Five Weeks in a Balloon
The Arrival at Zanzibar.--The English Consul.--Ill-will of the Inhabitants.--The Island of
Koumbeni.--The Rain-Makers.--Inflation of the Balloon.--Departure on the 18th of
April.--The last Good-by. --The Victoria.
An invariably favorable wind had accelerated the progress of the Resolute toward the
place of her destination. The navigation of the Mozambique Channel was especially calm
and pleasant. The agreeable character of the trip by sea was regarded as a good omen of
the probable issue of the trip through the air. Every one looked forward to the hour of
arrival, and sought to give the last touch to the doctor's preparations.
At length the vessel hove in sight of the town of Zanzibar, upon the island of the same
name, and, on the 15th of April, at 11 o'clock in the morning, she anchored in the port.
The island of Zanzibar belongs to the Imaum of Muscat, an ally of France and England,
and is, undoubtedly, his finest settlement. The port is frequented by a great many vessels
from the neighboring countries.
The island is separated from the African coast only by a channel, the greatest width of
which is but thirty miles.
It has a large trade in gums, ivory, and, above all, in "ebony," for Zanzibar is the great
slave-market. Thither converges all the booty captured in the battles which the chiefs of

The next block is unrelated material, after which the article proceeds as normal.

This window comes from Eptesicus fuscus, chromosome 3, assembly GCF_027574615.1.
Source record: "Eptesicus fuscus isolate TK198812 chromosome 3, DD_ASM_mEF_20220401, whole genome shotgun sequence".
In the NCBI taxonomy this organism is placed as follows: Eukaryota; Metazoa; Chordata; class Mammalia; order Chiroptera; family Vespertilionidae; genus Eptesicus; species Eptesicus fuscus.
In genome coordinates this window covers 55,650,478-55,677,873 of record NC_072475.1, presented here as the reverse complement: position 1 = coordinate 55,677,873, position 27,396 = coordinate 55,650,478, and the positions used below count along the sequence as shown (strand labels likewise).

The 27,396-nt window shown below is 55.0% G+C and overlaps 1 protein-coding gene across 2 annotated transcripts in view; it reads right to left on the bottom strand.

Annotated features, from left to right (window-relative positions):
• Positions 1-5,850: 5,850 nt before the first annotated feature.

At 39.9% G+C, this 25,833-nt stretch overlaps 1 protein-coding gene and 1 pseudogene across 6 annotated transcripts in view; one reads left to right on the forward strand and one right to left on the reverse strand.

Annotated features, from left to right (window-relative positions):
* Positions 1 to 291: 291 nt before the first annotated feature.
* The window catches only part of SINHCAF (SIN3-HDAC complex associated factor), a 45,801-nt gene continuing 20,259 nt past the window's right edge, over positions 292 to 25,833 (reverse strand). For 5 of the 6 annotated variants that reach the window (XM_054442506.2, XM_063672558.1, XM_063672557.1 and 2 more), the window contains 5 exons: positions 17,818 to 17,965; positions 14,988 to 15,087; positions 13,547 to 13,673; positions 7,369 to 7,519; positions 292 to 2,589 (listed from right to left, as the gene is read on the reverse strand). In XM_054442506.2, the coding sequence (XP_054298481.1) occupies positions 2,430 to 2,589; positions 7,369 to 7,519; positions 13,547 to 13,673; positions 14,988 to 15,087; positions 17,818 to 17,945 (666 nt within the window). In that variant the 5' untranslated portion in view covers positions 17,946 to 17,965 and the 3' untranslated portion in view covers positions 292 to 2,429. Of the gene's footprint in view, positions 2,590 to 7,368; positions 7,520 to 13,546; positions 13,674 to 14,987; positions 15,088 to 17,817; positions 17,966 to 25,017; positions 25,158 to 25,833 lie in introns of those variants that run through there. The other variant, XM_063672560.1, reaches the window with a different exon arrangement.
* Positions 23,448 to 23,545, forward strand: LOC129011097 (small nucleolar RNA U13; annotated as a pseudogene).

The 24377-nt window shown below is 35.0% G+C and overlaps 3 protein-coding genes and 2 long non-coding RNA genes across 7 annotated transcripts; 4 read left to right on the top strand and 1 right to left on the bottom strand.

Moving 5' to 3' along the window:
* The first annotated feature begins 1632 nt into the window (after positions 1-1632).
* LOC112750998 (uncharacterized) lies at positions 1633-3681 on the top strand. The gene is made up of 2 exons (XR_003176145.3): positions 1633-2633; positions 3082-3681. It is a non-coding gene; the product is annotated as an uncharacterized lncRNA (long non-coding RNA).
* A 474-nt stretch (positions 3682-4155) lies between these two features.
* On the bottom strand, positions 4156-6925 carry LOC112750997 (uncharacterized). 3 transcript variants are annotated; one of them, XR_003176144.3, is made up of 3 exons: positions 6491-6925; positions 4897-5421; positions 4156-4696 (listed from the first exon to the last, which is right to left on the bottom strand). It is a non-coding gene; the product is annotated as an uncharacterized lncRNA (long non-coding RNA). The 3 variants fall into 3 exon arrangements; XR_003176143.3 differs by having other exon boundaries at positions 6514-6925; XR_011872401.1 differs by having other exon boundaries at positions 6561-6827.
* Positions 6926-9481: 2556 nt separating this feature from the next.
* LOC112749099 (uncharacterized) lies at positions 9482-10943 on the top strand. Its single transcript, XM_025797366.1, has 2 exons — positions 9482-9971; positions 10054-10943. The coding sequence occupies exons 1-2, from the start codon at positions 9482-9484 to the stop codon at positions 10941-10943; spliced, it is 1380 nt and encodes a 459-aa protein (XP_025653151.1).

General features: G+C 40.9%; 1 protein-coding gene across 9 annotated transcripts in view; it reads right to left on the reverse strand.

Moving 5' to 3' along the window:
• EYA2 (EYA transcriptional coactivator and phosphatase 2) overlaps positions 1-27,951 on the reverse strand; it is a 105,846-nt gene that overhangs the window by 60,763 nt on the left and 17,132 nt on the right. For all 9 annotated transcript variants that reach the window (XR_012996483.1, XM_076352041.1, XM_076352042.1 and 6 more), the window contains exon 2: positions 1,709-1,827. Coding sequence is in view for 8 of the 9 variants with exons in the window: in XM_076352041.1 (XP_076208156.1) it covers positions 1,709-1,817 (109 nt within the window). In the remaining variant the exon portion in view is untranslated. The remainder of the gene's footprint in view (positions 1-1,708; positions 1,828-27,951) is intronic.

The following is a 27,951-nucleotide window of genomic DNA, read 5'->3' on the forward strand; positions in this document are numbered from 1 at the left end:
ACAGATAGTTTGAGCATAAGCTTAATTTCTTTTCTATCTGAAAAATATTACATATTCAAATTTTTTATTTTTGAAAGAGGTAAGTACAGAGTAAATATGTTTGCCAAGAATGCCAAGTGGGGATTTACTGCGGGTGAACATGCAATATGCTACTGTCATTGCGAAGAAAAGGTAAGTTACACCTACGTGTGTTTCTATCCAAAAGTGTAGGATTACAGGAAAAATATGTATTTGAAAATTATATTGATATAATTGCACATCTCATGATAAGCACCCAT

the interior are continually fighting. This traffic extends along the whole eastern coast,
and as far as the Nile latitudes. Mr. G. Lejean even reports that he has seen it carried on,
openly, under the French flag.
Upon the arrival of the Resolute, the English consul at Zanzibar came on board to offer
his services to the doctor, of whose projects the European newspapers had made him
aware for a month past. But, up to that moment, he had remained with the numerous
phalanx of the incredulous.
"I doubted," said he, holding out his hand to Dr. Ferguson, "but now I doubt no longer."
He invited the doctor, Kennedy, and the faithful Joe, of course, to his own dwelling.
Through his courtesy, the doctor was enabled to have knowledge of the various letters
that he had received from Captain Speke. The captain and his companions had suffered
dreadfully from hunger and bad weather before reaching the Ugogo country. They could
advance only with extreme difficulty, and did not expect to be able to communicate again
for a long time.
"Those are perils and privations which we shall manage to avoid," said the doctor.